Am I understanding correctly that my watch was #3 of a 4 batch ? I’m seeing a group of 3 > marks with a 4th > a bit separated. I only quickly scanned the batch mark info provided ...so I’ve got some studying to do. I am happy to say in reference to your question, the ruby is straight up and down all around with exception to the notch

    ....thanks for your help John, and the same to all of the contributing posters, for great info provided on the duplex escapement and this watch specifically.
     
  45. John Matthews

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    John - batch marks are not always perfectly aligned. To be more certain of an interpretation, you really need to find a consistent set of marks on a number of the components. I would interpret your frame as the 4th in a batch of 4. If you had 3 dots roughly in a line and a 4th dot separated a little further from a line of three, and not positioned in the same line, I would interpret that as the 7th movement in a batch of 8.

    Having now done a little further research on the maker's mark I think we can discount the Lancashire Jonathon Molyneux; he who was later. All of the examples I can find of frames with this particular mark have a London connection. None of the watches have features which are normally used to infer either Lancashire or Coventry finishing. They date from the late 1830s through to the mid 1860's. It is probable that the frame originated in Lancashire and that's where the mark was applied. However, although probably less likely, I would not rule out the possibility that an anonymous Lancashire frame, or even a batch of frames, in the early stage of production, was sent to London and it/they was/were stamped there by the maker that did the majority of the work.

    Others may like to comment on this suggestion.

    John
     
  46. Travler1

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    Thank u John Mathews 4th in a 4 batch ...appreciate that...... In my efforts to understand the duplex and it’s Chronological placement in the spectrum of 1820-1840 timekeepers. I ran across the following advertisement, which mentions a duplex with compensated balance being quite accurate. I’m assuming that until the detent and possibly the duplex ...that a compensated balance was not much required, as the rate of earlier movements would not benefit from a compensated balance?

    When first examining this watch and before discovering it was a duplex. I was enthused with the balance wheel as it appeared similar to a much later... 1900-1920 time trial balance ...or at least the arms look similar ?


    Please advise ... 6E960797-2D11-4AA5-93F8-71BD176FBA5F.png 5ADB9930-3E58-4786-B19C-31EDCA982C5D.png
    In your thoughts, is this balance original to the. watch .....or possibly an upgrade as a result of later refurbishment ?

    Thanks much to all ...John
     
  47. Tom McIntyre

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    The cylinder watch was the first with significant accuracy. When well executed it is nearly up to the duplex. Some cylinders were made to "chronometer standards" in the late 18th and early 19th century. There may be some from that period with Pennington balances and there were many with compensation curbs that can deliver similar performance.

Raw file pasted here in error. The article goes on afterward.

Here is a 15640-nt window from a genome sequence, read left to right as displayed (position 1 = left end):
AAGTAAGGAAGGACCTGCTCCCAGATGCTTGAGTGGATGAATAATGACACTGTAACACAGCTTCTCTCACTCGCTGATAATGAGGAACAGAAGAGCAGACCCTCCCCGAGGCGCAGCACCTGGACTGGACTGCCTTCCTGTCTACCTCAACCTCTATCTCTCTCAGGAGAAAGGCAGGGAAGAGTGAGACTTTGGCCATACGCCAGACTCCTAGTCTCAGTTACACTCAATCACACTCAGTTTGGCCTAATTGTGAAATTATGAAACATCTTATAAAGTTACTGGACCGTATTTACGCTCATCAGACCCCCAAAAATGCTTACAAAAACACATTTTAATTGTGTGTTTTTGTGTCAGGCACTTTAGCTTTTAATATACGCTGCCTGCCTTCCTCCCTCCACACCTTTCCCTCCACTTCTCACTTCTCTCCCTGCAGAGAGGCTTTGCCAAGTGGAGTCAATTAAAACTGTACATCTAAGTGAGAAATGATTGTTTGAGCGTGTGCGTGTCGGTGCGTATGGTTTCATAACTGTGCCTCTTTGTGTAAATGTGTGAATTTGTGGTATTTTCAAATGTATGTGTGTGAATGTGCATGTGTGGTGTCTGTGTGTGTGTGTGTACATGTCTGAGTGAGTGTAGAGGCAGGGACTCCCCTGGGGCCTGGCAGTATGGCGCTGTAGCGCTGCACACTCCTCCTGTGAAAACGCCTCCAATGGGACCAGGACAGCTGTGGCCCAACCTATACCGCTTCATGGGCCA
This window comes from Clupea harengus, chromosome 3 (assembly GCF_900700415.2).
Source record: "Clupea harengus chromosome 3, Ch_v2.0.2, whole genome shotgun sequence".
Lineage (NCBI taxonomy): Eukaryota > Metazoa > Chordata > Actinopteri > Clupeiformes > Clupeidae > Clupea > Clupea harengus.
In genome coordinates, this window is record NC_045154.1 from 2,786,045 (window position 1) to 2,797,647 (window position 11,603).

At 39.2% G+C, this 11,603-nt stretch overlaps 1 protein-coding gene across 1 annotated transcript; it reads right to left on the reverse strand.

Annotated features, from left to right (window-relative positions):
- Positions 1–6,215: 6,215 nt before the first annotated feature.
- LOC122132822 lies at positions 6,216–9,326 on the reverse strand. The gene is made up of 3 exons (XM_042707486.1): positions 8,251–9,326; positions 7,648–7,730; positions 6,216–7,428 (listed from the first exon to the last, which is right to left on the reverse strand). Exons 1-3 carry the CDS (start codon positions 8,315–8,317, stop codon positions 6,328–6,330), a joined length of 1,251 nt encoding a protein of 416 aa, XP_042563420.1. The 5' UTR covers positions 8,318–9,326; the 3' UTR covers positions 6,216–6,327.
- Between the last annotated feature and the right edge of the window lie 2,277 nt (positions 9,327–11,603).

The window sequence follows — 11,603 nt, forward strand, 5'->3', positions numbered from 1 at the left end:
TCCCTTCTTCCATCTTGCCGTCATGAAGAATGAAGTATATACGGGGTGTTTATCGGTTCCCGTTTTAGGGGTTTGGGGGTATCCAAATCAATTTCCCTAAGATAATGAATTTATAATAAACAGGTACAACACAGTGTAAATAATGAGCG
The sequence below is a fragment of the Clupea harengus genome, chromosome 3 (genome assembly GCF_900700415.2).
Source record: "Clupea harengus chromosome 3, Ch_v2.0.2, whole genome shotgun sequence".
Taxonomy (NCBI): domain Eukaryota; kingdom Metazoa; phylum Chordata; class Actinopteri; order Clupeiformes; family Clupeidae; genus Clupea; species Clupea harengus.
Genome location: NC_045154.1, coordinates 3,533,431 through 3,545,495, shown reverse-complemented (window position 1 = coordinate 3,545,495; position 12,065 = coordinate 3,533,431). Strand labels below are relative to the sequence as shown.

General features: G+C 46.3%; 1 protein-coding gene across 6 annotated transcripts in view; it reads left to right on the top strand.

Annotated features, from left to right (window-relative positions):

Movement.jpg Front.jpg Back.jpg
    CaseMark.jpg
     
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  48. gmorse

    gmorse Registered User
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    Hi John,

    There's no reason to suppose that this balance isn't original. If you search for 'Pennington' you should find several threads where the family is mentioned. They were chronometer makers of distinction and they originated this type of screwed, compensated balance which became the standard for as long as steel balance springs were used. The concept of the cut compensated balance was developed rather earlier, by John Arnold and Thomas Earnshaw, who between them, (although in anything but close cooperation!), virtually invented the detent marine chronometer in the form it continued right up to the introduction of electronic means of determining longitude.

    Regards,

    Graham
     
  49. John Matthews

    John Matthews Registered User
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    John

    In following Graham's advice, a search for Pennington on the forum, will lead you to a paper in Antiquarian Horology by Mercer from 1981, 'The Penningtons and their Balances. Figure 6. taken from that paper covers the balance type to which Graham refers ...

    upload_2019-9-7_0-48-4.png
    As you will see the date of the example is 1820 a few years prior to your example. However, I think it would be true to say that the 'screw type' was uncommon in the 1820s being reserved to high quality movements - Graham will correct me if I am mistaken. My impression is that even into the 1830s many (possibly the majority) of English watches did not have compensated balances. This is not to say that the majority of the watches of that decade that you will find on this forum don't have compensated 'screw type' balances - the watches posted are biased towards mid and high quality.

    Incidentally, if you wish to learn more about English watches of this era, the Antiquarian Horology Society comes with my strong recommendation. Apart from their current publications, their WEB presence has an excellent archive of past editions of Antiquarian Horology and the BHI's Horological Journal from 1858 to 2000. The early editions of which make for fascinating reading.

    John
     
  50. gmorse

    gmorse Registered User
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    Hi John,

    Yes, I think that's true. These balances were clearly more complex and hence expensive to make, whether made by soldering the two metals together and then bending them into a circle, or machining the steel part and casting the outer brass layer onto it. This one is from an 1825 Massey V.

    Jones_balance.JPG

    Regards,

    Graham